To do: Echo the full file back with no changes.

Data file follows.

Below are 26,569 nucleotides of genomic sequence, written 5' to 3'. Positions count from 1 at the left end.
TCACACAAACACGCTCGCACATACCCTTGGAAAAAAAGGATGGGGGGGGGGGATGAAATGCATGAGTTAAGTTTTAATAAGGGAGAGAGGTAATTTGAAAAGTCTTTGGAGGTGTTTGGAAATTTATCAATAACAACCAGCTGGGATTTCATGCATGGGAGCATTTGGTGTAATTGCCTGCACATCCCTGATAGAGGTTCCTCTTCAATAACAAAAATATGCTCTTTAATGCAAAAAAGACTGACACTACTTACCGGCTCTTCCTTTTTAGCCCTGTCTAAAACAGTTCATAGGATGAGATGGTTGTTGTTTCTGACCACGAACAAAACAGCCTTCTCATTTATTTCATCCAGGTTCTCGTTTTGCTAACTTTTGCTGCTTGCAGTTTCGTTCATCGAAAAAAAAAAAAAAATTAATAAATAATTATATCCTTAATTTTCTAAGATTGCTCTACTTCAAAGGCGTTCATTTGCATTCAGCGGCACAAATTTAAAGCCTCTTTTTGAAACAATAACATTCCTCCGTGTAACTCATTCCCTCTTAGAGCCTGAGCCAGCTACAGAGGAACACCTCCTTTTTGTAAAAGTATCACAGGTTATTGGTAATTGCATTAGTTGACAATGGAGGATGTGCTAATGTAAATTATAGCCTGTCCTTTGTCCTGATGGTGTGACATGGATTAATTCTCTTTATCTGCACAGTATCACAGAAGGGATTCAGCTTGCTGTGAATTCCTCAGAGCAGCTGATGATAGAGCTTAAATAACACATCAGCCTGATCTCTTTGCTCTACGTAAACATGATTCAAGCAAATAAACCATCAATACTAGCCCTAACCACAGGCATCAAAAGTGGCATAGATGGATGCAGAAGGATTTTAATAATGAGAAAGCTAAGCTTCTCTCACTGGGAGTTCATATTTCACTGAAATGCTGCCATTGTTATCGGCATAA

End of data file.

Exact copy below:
Below are 26,569 nucleotides of genomic sequence, written 5' to 3'. Positions count from 1 at the left end.
TCACACAAACACGCTCGCACATACCCTTGGAAAAAAAGGATGGGGGGGGGGGATGAAATGCATGAGTTAAGTTTTAATAAGGGAGAGAGGTAATTTGAAAAGTCTTTGGAGGTGTTTGGAAATTTATCAATAACAACCAGCTGGGATTTCATGCATGGGAGCATTTGGTGTAATTGCCTGCACATCCCTGATAGAGGTTCCTCTTCAATAACAAAAATATGCTCTTTAATGCAAAAAAGACTGACACTACTTACCGGCTCTTCCTTTTTAGCCCTGTCTAAAACAGTTCATAGGATGAGATGGTTGTTGTTTCTGACCACGAACAAAACAGCCTTCTCATTTATTTCATCCAGGTTCTCGTTTTGCTAACTTTTGCTGCTTGCAGTTTCGTTCATCGAAAAAAAAAAAAAAATTAATAAATAATTATATCCTTAATTTTCTAAGATTGCTCTACTTCAAAGGCGTTCATTTGCATTCAGCGGCACAAATTTAAAGCCTCTTTTTGAAACAATAACATTCCTCCGTGTAACTCATTCCCTCTTAGAGCCTGAGCCAGCTACAGAGGAACACCTCCTTTTTGTAAAAGTATCACAGGTTATTGGTAATTGCATTAGTTGACAATGGAGGATGTGCTAATGTAAATTATAGCCTGTCCTTTGTCCTGATGGTGTGACATGGATTAATTCTCTTTATCTGCACAGTATCACAGAAGGGATTCAGCTTGCTGTGAATTCCTCAGAGCAGCTGATGATAGAGCTTAAATAACACATCAGCCTGATCTCTTTGCTCTACGTAAACATGATTCAAGCAAATAAACCATCAATACTAGCCCTAACCACAGGCATCAAAAGTGGCATAGATGGATGCAGAAGGATTTTAATAATGAGAAAGCTAAGCTTCTCTCACTGGGAGTTCATATTTCACTGAAATGCTGCCATTGTTATCGGCATAA